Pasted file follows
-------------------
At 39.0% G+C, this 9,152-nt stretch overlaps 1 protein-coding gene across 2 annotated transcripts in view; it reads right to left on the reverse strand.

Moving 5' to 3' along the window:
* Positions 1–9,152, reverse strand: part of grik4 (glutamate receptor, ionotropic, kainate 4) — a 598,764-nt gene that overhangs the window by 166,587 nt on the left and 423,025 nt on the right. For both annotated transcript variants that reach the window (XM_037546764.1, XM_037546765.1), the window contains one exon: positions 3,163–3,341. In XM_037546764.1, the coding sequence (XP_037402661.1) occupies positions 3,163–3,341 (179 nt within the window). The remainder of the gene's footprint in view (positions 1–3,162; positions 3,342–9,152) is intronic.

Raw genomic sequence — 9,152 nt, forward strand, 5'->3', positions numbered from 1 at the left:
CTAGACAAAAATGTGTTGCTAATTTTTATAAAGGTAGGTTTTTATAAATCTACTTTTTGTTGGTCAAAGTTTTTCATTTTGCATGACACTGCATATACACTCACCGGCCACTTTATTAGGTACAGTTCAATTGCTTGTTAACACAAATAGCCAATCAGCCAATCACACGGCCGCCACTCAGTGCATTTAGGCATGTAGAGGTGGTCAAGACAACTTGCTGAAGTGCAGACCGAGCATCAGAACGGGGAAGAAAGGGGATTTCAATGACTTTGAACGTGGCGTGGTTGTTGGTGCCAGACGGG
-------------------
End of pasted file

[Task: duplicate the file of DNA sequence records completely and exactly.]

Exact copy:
At 39.0% G+C, this 9,152-nt stretch overlaps 1 protein-coding gene across 2 annotated transcripts in view; it reads right to left on the reverse strand.

Moving 5' to 3' along the window:
* Positions 1–9,152, reverse strand: part of grik4 (glutamate receptor, ionotropic, kainate 4) — a 598,764-nt gene that overhangs the window by 166,587 nt on the left and 423,025 nt on the right. For both annotated transcript variants that reach the window (XM_037546764.1, XM_037546765.1), the window contains one exon: positions 3,163–3,341. In XM_037546764.1, the coding sequence (XP_037402661.1) occupies positions 3,163–3,341 (179 nt within the window). The remainder of the gene's footprint in view (positions 1–3,162; positions 3,342–9,152) is intronic.

Raw genomic sequence — 9,152 nt, forward strand, 5'->3', positions numbered from 1 at the left:
CTAGACAAAAATGTGTTGCTAATTTTTATAAAGGTAGGTTTTTATAAATCTACTTTTTGTTGGTCAAAGTTTTTCATTTTGCATGACACTGCATATACACTCACCGGCCACTTTATTAGGTACAGTTCAATTGCTTGTTAACACAAATAGCCAATCAGCCAATCACACGGCCGCCACTCAGTGCATTTAGGCATGTAGAGGTGGTCAAGACAACTTGCTGAAGTGCAGACCGAGCATCAGAACGGGGAAGAAAGGGGATTTCAATGACTTTGAACGTGGCGTGGTTGTTGGTGCCAGACGGG